IDNR recommends removing bird feeders, baths to curb avian influenza
(KBSI) – The Illinois Department of Natural Resources recommends people remove their bird feeders and bird baths through May 31 to curb the EA H5N1 strain of Highly Pathogenic Avian Influenza (HPAI) currently impacting some wild and domestic bird species.
Further IDNR recommendations:
- Clean and rinse bird feeders and baths with a diluted bleach solution (nine parts water to one part bleach) and put away or clean weekly if they can’t be moved away from birds.
- Remove any bird seed at the base of bird feeders to discourage large gatherings of birds or other wildlife.
- Avoid feeding wild birds in close proximity to domestic flocks.
If five or more dead wild birds are observed in one location, an IDNR district wildlife biologist should be contacted. Tap here for contact information for district wildlife biologists. USDA Wildlife Services also may be contacted at 1-866-487-3297.
IDNR also requests all occurrences of dead or sick bald eagles be reported to the agency.
Use rubber gloves and a mask when disposing of any dead wild birds. The carcass should be double-bagged in sealed plastic bags. The bags can be buried away from scavengers or placed in the garbage if approved by the local waste service provider. Anyone handling dead birds should thoroughly wash their hands and any other clothes or tools with soap and water following disposal.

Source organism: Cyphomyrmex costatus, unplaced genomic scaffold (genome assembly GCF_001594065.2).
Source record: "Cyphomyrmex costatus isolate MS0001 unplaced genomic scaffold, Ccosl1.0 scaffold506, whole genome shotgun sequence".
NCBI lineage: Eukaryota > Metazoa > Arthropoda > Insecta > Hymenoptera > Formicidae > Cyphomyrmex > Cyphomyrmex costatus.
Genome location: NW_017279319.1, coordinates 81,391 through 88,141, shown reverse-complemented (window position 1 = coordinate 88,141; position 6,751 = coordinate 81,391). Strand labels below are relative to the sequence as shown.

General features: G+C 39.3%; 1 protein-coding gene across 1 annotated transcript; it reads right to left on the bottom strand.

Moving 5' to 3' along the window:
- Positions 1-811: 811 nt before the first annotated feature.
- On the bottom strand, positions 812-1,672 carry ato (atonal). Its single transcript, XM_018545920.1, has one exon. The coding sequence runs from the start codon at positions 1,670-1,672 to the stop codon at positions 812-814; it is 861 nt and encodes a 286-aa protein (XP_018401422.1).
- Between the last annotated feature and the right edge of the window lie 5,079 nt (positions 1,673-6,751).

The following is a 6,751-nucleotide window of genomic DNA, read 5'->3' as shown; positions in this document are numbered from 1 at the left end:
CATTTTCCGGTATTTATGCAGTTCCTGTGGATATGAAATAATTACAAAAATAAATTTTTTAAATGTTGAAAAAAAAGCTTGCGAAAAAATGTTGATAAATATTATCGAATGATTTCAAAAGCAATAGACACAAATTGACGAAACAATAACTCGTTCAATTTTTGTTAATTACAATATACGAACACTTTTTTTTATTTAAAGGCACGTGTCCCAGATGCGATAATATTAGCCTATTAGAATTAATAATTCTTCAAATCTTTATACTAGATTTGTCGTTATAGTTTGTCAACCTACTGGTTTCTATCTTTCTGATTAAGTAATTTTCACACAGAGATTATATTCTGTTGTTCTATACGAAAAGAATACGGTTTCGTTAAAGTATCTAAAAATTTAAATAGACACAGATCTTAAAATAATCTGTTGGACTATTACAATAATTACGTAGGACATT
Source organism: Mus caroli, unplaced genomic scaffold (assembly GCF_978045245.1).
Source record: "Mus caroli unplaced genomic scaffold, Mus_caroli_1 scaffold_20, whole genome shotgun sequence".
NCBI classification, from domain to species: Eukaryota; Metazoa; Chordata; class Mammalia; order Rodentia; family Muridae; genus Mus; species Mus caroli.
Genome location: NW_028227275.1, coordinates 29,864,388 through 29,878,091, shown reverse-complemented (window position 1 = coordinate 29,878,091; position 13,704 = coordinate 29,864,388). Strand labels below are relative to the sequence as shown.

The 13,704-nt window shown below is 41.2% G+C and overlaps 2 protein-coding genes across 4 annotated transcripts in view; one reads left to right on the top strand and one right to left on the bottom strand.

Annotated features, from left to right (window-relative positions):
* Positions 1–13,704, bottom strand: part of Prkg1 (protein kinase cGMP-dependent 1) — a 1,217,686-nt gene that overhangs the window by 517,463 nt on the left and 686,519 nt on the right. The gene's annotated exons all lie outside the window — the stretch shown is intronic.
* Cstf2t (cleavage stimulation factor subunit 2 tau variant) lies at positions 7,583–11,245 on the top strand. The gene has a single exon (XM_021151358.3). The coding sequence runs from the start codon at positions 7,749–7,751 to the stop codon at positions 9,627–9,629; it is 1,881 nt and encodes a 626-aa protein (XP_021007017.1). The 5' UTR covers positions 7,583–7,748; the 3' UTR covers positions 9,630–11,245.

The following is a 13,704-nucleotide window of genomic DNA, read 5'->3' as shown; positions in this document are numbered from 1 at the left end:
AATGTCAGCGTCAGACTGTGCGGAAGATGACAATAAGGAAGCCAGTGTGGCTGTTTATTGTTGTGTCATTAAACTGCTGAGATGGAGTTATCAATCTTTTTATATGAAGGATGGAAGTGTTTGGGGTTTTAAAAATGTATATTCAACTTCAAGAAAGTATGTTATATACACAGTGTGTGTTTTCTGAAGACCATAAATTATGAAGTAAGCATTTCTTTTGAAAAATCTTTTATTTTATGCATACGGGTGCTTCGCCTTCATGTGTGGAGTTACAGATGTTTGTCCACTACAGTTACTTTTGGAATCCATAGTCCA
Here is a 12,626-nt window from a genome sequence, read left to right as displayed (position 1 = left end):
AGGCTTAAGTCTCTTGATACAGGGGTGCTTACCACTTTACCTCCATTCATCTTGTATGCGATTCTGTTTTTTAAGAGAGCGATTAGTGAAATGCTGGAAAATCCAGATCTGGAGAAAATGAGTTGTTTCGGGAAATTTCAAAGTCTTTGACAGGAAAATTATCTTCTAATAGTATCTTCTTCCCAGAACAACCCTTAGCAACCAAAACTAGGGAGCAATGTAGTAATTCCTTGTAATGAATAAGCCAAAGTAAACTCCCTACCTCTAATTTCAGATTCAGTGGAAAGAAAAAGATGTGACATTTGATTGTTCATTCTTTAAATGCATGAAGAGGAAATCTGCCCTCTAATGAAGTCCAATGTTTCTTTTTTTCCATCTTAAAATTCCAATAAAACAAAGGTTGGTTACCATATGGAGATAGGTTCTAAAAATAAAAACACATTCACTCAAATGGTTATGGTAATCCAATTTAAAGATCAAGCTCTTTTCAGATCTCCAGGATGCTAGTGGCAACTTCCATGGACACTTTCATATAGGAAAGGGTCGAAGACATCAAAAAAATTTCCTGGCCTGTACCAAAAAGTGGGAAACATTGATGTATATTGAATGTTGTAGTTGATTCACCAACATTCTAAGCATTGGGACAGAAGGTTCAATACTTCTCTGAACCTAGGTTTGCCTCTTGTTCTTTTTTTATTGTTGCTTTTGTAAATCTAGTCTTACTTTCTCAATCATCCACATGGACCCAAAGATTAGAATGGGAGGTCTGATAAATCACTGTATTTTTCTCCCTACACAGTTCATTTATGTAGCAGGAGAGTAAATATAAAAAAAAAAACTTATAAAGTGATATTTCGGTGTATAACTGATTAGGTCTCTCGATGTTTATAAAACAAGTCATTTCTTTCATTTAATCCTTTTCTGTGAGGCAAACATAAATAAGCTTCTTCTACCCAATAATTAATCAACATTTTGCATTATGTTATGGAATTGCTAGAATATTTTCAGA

Wild turkeys are less likely to contract HPAI given their behavior and the habitats they occupy, according to IDNR. Turkey hunters can still protect themselves by thoroughly cooking game meat to an internal temperature of 165 degrees Fahrenheit and implementing other guidance found here.
HPAI was detected in wild Canada geese in Illinois on March 10. Since then, wild bird mortality from HPAI has been confirmed in Champaign, Fulton, Sangamon, and Will counties. More recently the deaths of more than 200 birds in Cook County are suspected to be caused from HPAI.
Wild birds impacted include waterfowl and waterbird species, as well as some raptors, including bald eagles. Detections in domestic poultry flocks have also occurred.
Tap here for more information on the status of HPAI in wild birds and domestic bird flocks in Illinois and other states.